Michael Kors isn't doing as great as it seems

Michael Kors reported better than expected revenue, sending the shares soaring Thursday.

But investors buying the stock today may be overlooking some lingering problems. Despite being the coolest brand on the market when it went public in 2011, Michael Kors is now plagued by criticism that it grew too fast.

The sales growth reported today comes from new store openings, but sales at stores open at least a year — a key metric for retailers — declined 9.5% in the most recent quarter. That marks six quarters of deceleration.

Even after gains today, the brand’s shares have fallen 38% in the past six months.

Despite the risk of overexpansion, Michael Kors is continuing to build new boutiques and outlet stores. The outlet stores, which sell Michael Kors bags, clothing, and accessories for a fraction of the price, made the luxury products seem less premium and desirable to American customers.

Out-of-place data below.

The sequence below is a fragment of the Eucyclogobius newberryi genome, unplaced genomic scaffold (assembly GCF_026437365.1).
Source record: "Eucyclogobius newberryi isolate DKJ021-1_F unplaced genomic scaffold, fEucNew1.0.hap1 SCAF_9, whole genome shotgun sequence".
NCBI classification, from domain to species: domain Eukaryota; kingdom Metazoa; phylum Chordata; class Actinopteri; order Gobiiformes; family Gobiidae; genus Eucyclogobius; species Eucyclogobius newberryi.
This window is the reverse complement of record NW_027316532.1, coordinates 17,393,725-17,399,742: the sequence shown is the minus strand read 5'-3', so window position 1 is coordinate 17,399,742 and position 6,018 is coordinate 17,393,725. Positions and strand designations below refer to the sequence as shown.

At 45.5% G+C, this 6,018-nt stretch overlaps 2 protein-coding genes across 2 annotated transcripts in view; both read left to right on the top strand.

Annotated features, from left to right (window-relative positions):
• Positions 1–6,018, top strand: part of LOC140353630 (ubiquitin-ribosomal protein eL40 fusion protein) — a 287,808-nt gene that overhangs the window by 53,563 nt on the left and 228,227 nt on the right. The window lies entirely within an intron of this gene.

“As the brand has become more ubiquitous and worn by everything, the value of self-identification with the label has diminished. Compounding this, the availability of Kors products at discount or in outlets further eroded perception,” Brian Buchwald, CEO of Bomoda, a consumer intelligence firm, told Business Insider.

And China isn’t looking so great either.

“The slowdown in China and Hong Kong has pushed the Chinese consumer even more fully abroad to purchase,” Buchwald said. “With the US dollar at high levels, the preferred paths to cheaper purchase are Europe, Japan, etc. For a brand so tied to the American culture, this is a challenge for Kors.”

Buchwald surveyed 2,200 Chinese consumers on their favourite luxury brands and said Kors scored near the bottom, losing out to legacy brands like Chanel and Louis Vuitton.

Baird Michael Kors graphBaird Equity ResearchThis chart shows how Michael Kors’ popularity has been declining.

Buchwald emphasised that Michael Kors is a great brand — just not one that can sustain more growth.

JPMorgan analysts note that Michael Kors’ future is selling more shoes and clothing, and focusing less on bags.

“Michael Kors is still a well-loved brand and their marketing has been very effective,” Buchwald said. “(The company has) hit a plateau, and they’re going to have to reengineer to move past the plateau.”

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